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Sylvia Earle is a legendary marine biologist and National Geographic Society Explorer-in-Residence. She has been titled the "First Hero for the Planet" by Time magazine and the Library of Congress called her a "Living Legend". She has lead over 100 expeditions underwater and has been called upon by numerous government committees with appointments from three US presidents. Earle is also the first female chief scientist of the U.S National Oceanic and Atmospheric Administration (NOAA).
Earle is the founder of Mission Blue, the global coalition to drive public awareness, access, and support for a worldwide network of marine protected areas. Mission Blue also embarks on regular oceanic expeditions that shed light on our vital expeditions. The coalition is made up of more than 200 respected ocean conservation groups that are doing vital research and developing marine protected areas called 'Hope Spots' around the world.
Sylvia Earle has led more than 100 ocean research expedition, logged more than 7000 hours underwater, set a record for solo diving to 1000 meters, and led the first team of women aquanauts, living under the ocean during the Tektite Project in 1970 and in nine other saturation dives. Her research concerns marine ecosystems with special reference to exploration, conservation and the development and use of new technologies for access and effective operations in the deep sea and other remote environments.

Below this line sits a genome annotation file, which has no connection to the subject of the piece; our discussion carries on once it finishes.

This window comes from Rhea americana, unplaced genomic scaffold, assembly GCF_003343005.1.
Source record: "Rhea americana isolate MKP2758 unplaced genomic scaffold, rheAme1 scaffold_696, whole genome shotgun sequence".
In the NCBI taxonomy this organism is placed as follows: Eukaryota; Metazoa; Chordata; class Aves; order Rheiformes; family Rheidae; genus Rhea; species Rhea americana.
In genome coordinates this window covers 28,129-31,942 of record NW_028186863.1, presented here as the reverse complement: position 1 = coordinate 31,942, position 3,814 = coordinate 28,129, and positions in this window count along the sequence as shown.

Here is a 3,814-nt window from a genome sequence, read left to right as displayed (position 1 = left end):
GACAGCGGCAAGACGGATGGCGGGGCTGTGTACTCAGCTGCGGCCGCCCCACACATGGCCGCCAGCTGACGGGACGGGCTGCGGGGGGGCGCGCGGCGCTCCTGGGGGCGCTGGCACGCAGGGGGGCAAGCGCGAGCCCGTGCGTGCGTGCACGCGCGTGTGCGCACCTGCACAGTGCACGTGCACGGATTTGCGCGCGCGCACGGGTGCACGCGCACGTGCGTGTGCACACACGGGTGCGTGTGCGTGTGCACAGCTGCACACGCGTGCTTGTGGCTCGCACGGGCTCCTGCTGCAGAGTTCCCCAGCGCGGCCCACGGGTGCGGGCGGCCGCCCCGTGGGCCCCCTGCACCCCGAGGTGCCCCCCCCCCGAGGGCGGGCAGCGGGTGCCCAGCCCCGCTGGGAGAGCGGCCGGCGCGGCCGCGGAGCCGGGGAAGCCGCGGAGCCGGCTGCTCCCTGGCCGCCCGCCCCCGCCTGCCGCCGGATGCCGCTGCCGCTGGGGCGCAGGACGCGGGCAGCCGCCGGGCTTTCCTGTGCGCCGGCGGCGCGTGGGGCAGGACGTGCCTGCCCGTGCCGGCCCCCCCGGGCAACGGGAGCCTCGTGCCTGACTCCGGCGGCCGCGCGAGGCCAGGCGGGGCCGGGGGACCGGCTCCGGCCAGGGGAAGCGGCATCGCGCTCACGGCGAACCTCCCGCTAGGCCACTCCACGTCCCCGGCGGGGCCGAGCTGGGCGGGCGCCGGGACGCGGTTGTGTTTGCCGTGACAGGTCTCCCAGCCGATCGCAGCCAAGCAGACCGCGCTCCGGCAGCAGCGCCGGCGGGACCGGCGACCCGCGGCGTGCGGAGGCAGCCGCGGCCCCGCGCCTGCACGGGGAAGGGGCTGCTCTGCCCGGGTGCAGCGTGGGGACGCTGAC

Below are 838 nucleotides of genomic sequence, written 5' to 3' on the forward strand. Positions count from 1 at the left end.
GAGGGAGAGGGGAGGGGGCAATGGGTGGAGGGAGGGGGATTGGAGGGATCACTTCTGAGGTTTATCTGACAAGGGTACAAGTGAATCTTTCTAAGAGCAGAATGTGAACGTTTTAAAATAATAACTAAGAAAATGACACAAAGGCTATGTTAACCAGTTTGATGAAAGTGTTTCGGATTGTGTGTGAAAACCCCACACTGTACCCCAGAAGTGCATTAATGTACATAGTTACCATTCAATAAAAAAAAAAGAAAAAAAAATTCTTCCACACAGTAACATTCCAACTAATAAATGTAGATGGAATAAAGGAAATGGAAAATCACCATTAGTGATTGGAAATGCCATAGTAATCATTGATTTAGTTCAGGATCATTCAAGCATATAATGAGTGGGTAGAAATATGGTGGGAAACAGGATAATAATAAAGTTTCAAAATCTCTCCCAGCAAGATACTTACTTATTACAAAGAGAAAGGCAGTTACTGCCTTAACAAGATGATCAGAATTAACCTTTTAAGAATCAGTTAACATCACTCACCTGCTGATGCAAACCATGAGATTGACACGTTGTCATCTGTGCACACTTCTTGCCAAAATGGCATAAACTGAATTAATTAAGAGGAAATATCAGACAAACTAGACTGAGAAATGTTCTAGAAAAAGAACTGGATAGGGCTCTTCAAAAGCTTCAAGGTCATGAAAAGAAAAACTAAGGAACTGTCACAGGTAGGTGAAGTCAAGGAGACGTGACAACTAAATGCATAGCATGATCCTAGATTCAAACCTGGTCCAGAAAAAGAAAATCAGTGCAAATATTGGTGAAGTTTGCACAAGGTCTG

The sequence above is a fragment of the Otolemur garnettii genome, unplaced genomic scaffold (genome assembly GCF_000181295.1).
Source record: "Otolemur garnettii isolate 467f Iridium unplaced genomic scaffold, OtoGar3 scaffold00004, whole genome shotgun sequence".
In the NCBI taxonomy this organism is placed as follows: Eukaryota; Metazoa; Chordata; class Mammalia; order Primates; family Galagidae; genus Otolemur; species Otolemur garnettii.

Earle's TED talk titled 'My wish: Protect our oceans' has well over one million views and lead to her winning the 2009 TED Prize. Earle has received over 100 national and international honors including the 2019 Thomas Jefferson Civic Leadership Award, 2018 Seattle Aquarium Lifetime Achievement Award and the 2017 UCSC Foundation Living Legend Medal.
Sylvia Earle has written over 175 publications all dedicated to the ocean and conservation to protect it. She has also co-authored the 2008 National Geographic book Ocean: An Illustrated Atlas.